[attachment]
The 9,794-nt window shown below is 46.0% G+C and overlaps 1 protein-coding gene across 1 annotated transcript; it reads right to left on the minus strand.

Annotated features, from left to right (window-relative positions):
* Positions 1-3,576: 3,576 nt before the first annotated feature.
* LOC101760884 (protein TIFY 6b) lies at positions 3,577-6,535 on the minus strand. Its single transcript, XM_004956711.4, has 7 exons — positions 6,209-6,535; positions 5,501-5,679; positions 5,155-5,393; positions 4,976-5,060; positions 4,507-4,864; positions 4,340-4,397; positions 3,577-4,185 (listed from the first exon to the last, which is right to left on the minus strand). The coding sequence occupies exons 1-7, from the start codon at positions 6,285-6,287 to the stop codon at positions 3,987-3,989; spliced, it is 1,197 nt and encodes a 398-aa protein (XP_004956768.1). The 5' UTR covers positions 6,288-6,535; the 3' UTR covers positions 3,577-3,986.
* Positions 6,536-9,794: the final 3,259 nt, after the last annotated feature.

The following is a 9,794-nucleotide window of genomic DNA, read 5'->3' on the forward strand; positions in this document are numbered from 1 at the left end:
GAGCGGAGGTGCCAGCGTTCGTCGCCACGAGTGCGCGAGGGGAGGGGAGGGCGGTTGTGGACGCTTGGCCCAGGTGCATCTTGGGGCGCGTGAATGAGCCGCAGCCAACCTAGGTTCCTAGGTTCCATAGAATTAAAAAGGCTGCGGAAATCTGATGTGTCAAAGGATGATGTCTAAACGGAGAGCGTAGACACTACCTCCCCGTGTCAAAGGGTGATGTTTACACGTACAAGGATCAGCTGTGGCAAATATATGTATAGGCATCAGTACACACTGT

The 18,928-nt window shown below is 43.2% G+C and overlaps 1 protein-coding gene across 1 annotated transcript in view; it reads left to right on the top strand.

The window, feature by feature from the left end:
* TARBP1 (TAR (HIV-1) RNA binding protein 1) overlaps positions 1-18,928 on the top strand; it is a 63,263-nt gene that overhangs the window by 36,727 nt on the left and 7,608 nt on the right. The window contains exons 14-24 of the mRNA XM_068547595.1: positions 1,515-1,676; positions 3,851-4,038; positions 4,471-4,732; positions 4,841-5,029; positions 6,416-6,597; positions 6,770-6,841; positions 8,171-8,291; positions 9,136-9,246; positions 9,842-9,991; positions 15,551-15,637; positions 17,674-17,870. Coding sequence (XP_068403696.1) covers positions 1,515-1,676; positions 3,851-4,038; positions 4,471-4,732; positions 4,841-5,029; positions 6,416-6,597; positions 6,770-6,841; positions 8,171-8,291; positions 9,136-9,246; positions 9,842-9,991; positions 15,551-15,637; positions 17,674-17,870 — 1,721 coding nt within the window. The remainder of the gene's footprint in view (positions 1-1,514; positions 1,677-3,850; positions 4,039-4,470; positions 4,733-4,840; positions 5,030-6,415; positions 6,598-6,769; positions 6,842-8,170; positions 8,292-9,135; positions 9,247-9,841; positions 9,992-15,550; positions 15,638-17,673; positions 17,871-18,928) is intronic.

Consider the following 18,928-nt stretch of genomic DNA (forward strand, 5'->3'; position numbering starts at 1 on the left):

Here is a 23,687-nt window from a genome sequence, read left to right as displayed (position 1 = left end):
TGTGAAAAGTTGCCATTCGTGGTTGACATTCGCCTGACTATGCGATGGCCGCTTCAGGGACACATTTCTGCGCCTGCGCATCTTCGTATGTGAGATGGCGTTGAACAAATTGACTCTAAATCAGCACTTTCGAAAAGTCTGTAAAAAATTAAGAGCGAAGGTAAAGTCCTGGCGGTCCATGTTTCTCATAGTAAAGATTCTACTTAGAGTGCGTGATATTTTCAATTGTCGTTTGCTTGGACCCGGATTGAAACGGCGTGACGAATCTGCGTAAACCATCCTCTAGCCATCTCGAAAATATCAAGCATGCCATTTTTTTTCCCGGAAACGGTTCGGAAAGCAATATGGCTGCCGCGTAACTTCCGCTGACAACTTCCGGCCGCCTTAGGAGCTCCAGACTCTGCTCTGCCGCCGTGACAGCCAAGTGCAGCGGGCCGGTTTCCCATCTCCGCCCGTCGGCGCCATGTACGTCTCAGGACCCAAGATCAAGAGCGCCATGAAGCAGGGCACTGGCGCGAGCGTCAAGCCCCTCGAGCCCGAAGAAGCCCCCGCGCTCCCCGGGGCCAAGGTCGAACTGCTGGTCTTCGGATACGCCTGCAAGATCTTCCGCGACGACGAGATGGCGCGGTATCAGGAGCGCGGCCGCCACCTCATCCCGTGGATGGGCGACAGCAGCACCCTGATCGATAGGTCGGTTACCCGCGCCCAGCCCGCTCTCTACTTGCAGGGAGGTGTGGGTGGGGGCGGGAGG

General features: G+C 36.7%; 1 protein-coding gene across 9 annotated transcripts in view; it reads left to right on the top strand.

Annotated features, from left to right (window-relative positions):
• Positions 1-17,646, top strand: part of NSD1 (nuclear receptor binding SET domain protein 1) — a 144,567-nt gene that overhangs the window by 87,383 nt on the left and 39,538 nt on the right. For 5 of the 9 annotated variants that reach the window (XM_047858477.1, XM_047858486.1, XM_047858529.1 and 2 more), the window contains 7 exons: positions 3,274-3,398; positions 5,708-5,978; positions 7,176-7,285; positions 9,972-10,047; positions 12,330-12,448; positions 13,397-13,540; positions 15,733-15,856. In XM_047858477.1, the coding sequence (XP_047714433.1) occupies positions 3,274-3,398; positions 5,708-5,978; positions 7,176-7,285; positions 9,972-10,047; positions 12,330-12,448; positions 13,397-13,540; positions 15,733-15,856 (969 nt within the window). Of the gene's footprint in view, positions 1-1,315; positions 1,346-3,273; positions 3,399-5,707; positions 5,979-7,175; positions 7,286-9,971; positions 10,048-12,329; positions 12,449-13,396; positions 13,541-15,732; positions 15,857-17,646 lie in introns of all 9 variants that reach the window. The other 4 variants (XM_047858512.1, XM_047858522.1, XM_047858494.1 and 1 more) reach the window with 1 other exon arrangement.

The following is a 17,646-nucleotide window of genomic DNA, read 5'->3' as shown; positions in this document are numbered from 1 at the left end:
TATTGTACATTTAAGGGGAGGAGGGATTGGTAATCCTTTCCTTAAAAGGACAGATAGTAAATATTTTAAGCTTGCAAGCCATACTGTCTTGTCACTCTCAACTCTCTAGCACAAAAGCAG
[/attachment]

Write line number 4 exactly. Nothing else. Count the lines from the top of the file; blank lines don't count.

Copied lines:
* LOC101760884 (protein TIFY 6b) lies at positions 3,577-6,535 on the minus strand. Its single transcript, XM_004956711.4, has 7 exons — positions 6,209-6,535; positions 5,501-5,679; positions 5,155-5,393; positions 4,976-5,060; positions 4,507-4,864; positions 4,340-4,397; positions 3,577-4,185 (listed from the first exon to the last, which is right to left on the minus strand). The coding sequence occupies exons 1-7, from the start codon at positions 6,285-6,287 to the stop codon at positions 3,987-3,989; spliced, it is 1,197 nt and encodes a 398-aa protein (XP_004956768.1). The 5' UTR covers positions 6,288-6,535; the 3' UTR covers positions 3,577-3,986.